Updated on December 21, 2018. Medical content reviewed by Dr. Joseph Rosado, MD, M.B.A, Chief Medical Officer
In 2017, Brazil joined many other countries throughout the world by legalizing Sativex, a cannabis-based medicine that GW Pharmaceuticals markets as Mevatyl in Brazil. Since Mevatyl is exclusive to multiple sclerosis (MS) treatments, Brazil’s medical marijuana program also allows approved patients to import other select cannabis-based medicines.
Because Brazil features a dual approach to medical cannabis, there are two facets of its medical marijuana program: Mevatyl and other cannabis-based medicines. Compared to other cannabis-based medications, like HempBlend, Mevatyl is incorporated more into the country’s health system.
If you’re prescribed Mevatyl, for instance, you may fill it at your local pharmacy, whereas if you want a different cannabis-based medicine, such as Charlotte’s Web HempExtract, you must submit an application with the Brazilian Health Regulatory Agency (ANVISA).
Like many other countries in South America, Brazil features a rich history with marijuana. Historians believe cannabis first arrived during the 1800s through the Portuguese with the intention of producing hemp fiber, which is an ideal material for textiles.
By the 1830s, however, local governments had banned the use and importation of cannabis into their cities. Fast-forward to modern day, and the cultivation, possession, sale and use of marijuana are all illegal in Brazil — though the government did decriminalize the personal use, cultivation and possession of cannabis in 2006.
More than 10 years after decriminalizing marijuana, Brazil legalized the use of Mevatyl in 2017.
In Brazil, it is illegal to possess and cultivate medical marijuana — the country only permits cannabis-based medicines, not the flower or bud. If you commit either offense, you’ll receive a warning. The courts also require you complete some community service and an educational class on the effects of drug use.
Brazil established its telehealth system in 2006. In the years since, the Brazilian National Telehealth Network Program and the Telemedicine University Network (RUTE) have seen substantial success, providing patients in remote areas access to knowledgeable physicians, from ophthalmologists to radiologists.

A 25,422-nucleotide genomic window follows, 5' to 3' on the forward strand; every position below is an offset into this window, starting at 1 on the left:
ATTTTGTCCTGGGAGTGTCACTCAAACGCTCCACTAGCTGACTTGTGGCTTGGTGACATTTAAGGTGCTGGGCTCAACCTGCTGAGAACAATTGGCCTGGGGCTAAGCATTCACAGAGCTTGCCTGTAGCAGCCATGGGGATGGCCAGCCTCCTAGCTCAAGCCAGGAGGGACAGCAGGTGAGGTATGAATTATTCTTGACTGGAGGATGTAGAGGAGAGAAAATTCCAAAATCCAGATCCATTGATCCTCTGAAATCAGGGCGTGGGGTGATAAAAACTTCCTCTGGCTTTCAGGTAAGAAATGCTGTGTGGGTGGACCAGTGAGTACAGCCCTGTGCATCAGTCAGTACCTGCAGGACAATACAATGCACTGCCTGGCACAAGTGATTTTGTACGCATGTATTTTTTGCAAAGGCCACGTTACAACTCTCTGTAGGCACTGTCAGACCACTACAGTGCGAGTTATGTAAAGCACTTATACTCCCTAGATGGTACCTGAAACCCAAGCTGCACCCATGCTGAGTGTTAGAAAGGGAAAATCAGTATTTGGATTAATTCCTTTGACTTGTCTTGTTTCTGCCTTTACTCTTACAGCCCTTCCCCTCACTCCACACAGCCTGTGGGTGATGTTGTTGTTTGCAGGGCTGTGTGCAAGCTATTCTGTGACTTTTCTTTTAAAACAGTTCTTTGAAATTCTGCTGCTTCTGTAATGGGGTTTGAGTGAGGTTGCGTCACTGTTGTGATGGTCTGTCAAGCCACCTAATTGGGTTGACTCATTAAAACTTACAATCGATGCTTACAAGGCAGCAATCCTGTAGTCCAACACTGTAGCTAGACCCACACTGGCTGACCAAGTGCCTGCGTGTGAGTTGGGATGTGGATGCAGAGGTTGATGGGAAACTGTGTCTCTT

Due to Brazil’s approach to its medical marijuana program, patients with a range of conditions can qualify for cannabis-based medicines. In many cases, however, they will need to apply through ANVISA, as Mevatyl only treats MS, and not other diseases that are eligible for medical cannabis, such as cancer, chronic pain or epilepsy.
Not all patients require a medical marijuana card in Brazil. If you carry a prescription for Mevatyl, for instance, you do not need one — exemplifying how Brazil has incorporated this medicine into its healthcare. If you’re importing your medication through ANVISA, however, you will need a prescription, as well as proof of exceptional authorization by ANVISA.
Some facts about medical marijuana in Brazil, as well as the country’s telemedicine program, include:
As well as requiring community service and educational classes, there are additional penalties for violating medical marijuana laws in Brazil. Your prescription and exceptional authorization, for example, may be revoked if you import a cannabis-based medicine with more than 30 milligrams of tetrahydrocannabinol (THC) and cannabidiol (CBD) per millimeter.
At MarijuanaDoctors.com, we’re passionate about providing people with the latest information on medical marijuana laws, programs, application processes and more. Through our resource library, as well as our blog, you can access up-to-the-minute information on this natural medicine. Find out more about Brazil’s medical marijuana program by exploring our international patient resources today!